Sunday, April 7, 2013

Party Time in Fort Smith, Arkansas

Of late, I have been reading volume one of The Butterfield Overland Mail, 1857-1869, part of a three-volume work by Roscoe P. Conkling and Margaret B. Conkling. Reading about old trails and other transportation routes has always been fascinating to me, but the books also give some insight into trans-Mississippi culture on the eve of the Civil War. The following passage tells about the reaction of Fort Smith residents to a historic moment in time:

“The first west-bound Overland Mail from Saint Louis arrived at Fort Smith at five minutes after two o’clock on the morning of Sunday, September 19, 1858. As already stated, the passenger list included John Butterfield Sr.; Hugh Crocker, Waterman L. Ormsby, and Judge J. F. Wheeler and family of Fort Smith. Mr. Butterfield was pleasantly surprised to learn that the Memphis mail had arrived fifteen minutes in advance of the mail from Saint Louis. Though both mails arrived at such an early hour on Sunday morning, the news spread rapidly and soon house windows were illuminated, horns were blown and general excitement prevailed. Many of the inhabitants crowded around the mail coach to get a glimpse of the first west-bound mail bags….” The Conkling’s continue by quoting from the Fort Smith Times of September 22, 1858: “’While the mail was being made ready a general salute in honor of the event was fired from the canon [sic] of the city by a party stationed for the purpose, after which the mail for California was started, amidst the cheering and rejoicing of a large number of our citizens, who soon afterward adjourned to champagne at Everle’s where all spent a pleasant time till broad daylight, answering the first salute by a volley of ‘popping corks’ from sparkling Catawba. Each one felt well satisfied that he had done his part’” (pp. 219-220).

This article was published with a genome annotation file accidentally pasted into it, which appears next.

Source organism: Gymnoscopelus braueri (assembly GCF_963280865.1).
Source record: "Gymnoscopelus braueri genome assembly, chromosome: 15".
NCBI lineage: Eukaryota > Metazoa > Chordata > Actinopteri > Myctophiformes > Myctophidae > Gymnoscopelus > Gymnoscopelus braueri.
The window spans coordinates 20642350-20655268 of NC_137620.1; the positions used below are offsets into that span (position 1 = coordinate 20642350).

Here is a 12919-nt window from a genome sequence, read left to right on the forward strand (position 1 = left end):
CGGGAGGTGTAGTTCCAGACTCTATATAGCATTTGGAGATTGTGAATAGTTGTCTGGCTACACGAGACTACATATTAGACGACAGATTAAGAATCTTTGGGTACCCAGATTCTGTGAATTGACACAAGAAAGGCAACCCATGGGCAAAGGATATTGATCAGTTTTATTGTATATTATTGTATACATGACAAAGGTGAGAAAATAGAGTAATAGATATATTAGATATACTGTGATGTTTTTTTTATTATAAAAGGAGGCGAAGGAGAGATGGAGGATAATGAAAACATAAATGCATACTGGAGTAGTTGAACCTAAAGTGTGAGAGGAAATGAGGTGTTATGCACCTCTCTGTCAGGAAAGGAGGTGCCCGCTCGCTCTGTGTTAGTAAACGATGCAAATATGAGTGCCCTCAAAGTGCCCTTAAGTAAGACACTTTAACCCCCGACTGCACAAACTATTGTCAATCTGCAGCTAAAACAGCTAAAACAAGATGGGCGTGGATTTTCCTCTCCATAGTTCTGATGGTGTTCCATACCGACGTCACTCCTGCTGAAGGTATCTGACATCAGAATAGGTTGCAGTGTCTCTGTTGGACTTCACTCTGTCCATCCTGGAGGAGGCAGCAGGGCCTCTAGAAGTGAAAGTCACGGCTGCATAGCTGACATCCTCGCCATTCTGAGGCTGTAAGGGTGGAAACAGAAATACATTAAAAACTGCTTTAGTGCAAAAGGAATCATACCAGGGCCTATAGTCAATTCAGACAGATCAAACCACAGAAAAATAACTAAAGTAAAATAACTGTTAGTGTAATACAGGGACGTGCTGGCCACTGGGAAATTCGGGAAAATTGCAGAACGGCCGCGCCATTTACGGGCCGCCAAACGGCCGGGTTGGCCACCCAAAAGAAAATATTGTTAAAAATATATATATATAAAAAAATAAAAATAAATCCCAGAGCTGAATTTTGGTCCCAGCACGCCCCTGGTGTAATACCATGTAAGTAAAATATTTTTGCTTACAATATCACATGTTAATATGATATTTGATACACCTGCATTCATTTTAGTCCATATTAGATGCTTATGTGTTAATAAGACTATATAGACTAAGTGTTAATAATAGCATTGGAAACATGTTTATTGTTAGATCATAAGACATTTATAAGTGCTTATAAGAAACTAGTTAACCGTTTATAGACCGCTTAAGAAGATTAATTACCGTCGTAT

Less than three years before the outbreak of the Civil War, Fort Smith residents were glowing with civic, and perhaps even national pride. Reading passages like the one above emphasizes even more to me the great tragedy of our Civil War.

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